Ski-area plan gets praise, criticism
ASHLAND — Depending on your perspective, the U.S. Forest Service’s final decision released Monday on the hotly debated Mount Ashland ski area expansion proposal is either foresight or folly.
"It’s a small improvement that will make a really big difference," said Jeff Hanson, general manager of the Mount Ashland Association, which operates the nonprofit, community-owned ski and snowboard area.
"It won’t please everybody, but frankly, I believe it’s a great balance," he added. "This will be one of the most environmentally sensitive ski area improvements ever done."
Horsefeathers, responds Joseph Vaile, spokesman for the Klamath Siskiyou Wildlands Center.
"The fact they are still going in to the McDonald Peak roadless area, that is real troubling," Vaile said. "They are still going to carve ski runs into the middle fork of the east fork of Ashland Creek."
"That’s a real problem for folks," he added. "They are concerned about breaking up an unfragmented forest in a roadless area."
Both proponents and opponents to the proposed expansion plan cautioned they need to fully study the final environmental impact statement, or FEIS, and decision document.
But the gut reaction appears to be that the decision won’t likely be the last word in the debate.
"I think this is just another beginning," Vaile said.
The decision by forest supervisor Scott Conroy permits expansion by 71 acres of ski and snowboard runs largely in the middle branch of the east fork of Ashland Creek, allowing two new chairlifts and two new surface lifts.
It also calls for cutting nearly 2 million board feet of timber on 68 acres, widening seven ski runs and building a four-acre tubing facility in the southern section of a special-use permit area atop Mount Ashland in the Rogue River National Forest.
The expansion would create 16 new runs, two for expert skiers and the rest for novice to advanced intermediate skiers.
The decision authorizes the creation of guest services buildings and a yurt and increasing parking by 220 spaces.
The expansion would affect 40 acres in the 9,459-acre McDonald Peak roadless area.
The decision selects a modified version of the alternative proposed by the association. Six alternatives were included in the FEIS.
The expansion was formally initiated in 1998 by the association, although expansion has been discussed for some three decades. Work could begin in the summer of 2005.
Hanson estimated it would cost from $5 million to $10 million to complete the project if it moves forward as planned.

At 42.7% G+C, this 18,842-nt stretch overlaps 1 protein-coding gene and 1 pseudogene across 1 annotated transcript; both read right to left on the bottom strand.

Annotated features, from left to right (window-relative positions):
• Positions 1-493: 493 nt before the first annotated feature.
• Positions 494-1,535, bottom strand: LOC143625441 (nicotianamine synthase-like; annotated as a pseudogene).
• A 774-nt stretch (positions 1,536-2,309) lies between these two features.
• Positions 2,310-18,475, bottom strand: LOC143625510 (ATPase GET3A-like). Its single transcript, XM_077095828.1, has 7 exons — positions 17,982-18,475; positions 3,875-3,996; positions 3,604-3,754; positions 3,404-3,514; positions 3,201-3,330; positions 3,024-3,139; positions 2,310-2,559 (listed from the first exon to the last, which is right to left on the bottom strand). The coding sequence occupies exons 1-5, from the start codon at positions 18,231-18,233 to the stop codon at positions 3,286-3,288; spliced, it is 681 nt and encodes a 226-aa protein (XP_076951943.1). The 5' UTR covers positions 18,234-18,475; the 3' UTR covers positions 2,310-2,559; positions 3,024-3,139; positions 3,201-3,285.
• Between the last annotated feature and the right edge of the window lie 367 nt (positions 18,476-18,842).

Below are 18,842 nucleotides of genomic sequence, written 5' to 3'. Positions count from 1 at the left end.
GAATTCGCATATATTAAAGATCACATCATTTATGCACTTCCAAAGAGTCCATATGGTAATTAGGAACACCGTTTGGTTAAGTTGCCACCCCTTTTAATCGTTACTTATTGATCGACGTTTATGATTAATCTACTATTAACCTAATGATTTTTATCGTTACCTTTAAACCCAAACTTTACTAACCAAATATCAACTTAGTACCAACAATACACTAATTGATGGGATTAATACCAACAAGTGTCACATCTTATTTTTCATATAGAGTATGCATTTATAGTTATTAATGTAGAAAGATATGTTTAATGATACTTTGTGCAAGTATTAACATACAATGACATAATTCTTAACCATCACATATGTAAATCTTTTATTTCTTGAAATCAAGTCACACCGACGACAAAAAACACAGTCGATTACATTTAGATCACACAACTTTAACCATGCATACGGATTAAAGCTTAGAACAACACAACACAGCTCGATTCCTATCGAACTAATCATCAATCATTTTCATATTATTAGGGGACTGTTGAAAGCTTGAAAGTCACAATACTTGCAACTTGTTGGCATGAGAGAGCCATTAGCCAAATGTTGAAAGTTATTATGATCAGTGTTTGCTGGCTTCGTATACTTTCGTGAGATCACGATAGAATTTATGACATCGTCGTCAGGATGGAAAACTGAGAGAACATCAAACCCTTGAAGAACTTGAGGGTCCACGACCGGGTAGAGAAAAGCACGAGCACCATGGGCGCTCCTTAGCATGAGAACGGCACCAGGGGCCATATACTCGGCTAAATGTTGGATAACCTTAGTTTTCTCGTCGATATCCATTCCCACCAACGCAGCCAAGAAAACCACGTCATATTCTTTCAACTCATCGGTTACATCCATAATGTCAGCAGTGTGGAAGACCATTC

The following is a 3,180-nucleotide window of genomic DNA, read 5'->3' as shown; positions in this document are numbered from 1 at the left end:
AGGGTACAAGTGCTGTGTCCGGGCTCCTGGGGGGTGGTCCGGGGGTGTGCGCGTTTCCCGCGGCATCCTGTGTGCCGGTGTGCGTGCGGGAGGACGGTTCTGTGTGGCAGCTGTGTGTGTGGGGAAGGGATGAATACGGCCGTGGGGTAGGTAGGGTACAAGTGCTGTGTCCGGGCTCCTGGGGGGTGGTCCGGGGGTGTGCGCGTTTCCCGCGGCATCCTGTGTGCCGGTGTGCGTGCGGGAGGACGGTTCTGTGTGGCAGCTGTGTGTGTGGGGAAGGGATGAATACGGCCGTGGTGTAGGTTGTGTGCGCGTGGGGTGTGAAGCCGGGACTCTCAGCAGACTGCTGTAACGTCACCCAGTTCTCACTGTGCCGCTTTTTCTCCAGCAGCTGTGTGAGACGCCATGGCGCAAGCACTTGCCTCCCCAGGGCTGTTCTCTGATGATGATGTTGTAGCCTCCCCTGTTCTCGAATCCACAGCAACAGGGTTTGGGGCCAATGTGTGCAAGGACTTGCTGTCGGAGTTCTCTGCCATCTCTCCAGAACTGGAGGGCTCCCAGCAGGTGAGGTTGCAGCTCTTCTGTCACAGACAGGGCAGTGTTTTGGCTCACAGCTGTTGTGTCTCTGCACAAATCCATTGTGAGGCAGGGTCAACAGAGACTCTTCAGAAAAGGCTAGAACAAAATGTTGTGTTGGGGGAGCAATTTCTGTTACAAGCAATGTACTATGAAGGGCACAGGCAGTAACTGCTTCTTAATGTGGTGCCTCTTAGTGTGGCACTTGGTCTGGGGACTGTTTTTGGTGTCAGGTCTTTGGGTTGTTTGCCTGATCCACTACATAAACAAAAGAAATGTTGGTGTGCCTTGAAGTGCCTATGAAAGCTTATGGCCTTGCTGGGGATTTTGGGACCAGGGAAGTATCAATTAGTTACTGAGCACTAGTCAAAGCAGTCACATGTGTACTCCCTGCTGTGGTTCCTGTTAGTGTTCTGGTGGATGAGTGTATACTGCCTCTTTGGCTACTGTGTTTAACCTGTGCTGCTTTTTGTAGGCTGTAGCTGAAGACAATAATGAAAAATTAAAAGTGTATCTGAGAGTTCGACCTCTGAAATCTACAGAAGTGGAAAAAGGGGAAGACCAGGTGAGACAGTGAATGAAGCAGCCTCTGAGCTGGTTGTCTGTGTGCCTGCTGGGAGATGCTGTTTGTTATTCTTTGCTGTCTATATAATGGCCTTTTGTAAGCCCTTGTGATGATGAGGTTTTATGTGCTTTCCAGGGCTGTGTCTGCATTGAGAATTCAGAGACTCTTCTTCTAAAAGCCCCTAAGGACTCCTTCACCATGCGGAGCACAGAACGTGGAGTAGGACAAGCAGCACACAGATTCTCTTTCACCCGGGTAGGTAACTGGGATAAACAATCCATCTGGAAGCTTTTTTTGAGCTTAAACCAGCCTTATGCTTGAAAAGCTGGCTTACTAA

"There is a lot of hard work to do with analysis costs and detailed phasing plans," he said, "This wouldn’t be done all at once."
Administrative appeals to the decision must be filed with 45 days after a legal notice is placed in the Mail Tribune. The notice is tentatively scheduled to appear Sept. 20.
If the decision is appealed, the agency has 50 days to resolve the appeal. If there is no resolution, the issue could then be litigated.
The ski area is operated by the association for the city of Ashland. The city holds the special-use permit for the 125-acre area.
"The city is glad to have a decision but at this point we need to look at the details," said Paula Brown, public works director for the city.
City staff will study the document and prepare an update to the council when it meets Oct. 6, she said.
The city’s water supply is derived from the watershed, prompting much of the opposition to expanding into that area.
Tonya Graham, executive director of the Ashland-based Headwaters environmental group, said an alternative put forth by Headwaters wasn’t analyzed in its original format by the Forest Service before it made its decision.
"From what we’ve seen so far, we’re very disappointed," she said. "Headwaters and the users group put a lot of time and effort into that. To have it disappear in the final is very disappointing. I think the bulk of this community could have gotten behind it."
Much of the opposition is based on expansion into the watershed with its potential for causing erosion problems, disturbing rare plants and cutting old-growth trees.
Tom Dimitre, chairman of the Rogue Group Sierra Club, which is opposed to expansion into the watershed, said he wasn’t surprised by the decision.
"Certainly we’re disappointed," he said. "It’s too bad the Forest Service didn’t come up with a decision that would have stayed out of the middle branch."
But Greg Williams, board president of the Mount Ashland Association, believes it was the right decision.
"This decision is great news for kids and families in our local communities," he said.
Copies of the FEIS and decision document will be available this week at the Rogue River forest headquarters in Medford, the Ashland Ranger District office in Ashland and the Klamath National Forest headquarters in Yreka.
The documents and detailed maps are available on the Rogue River forest Web site.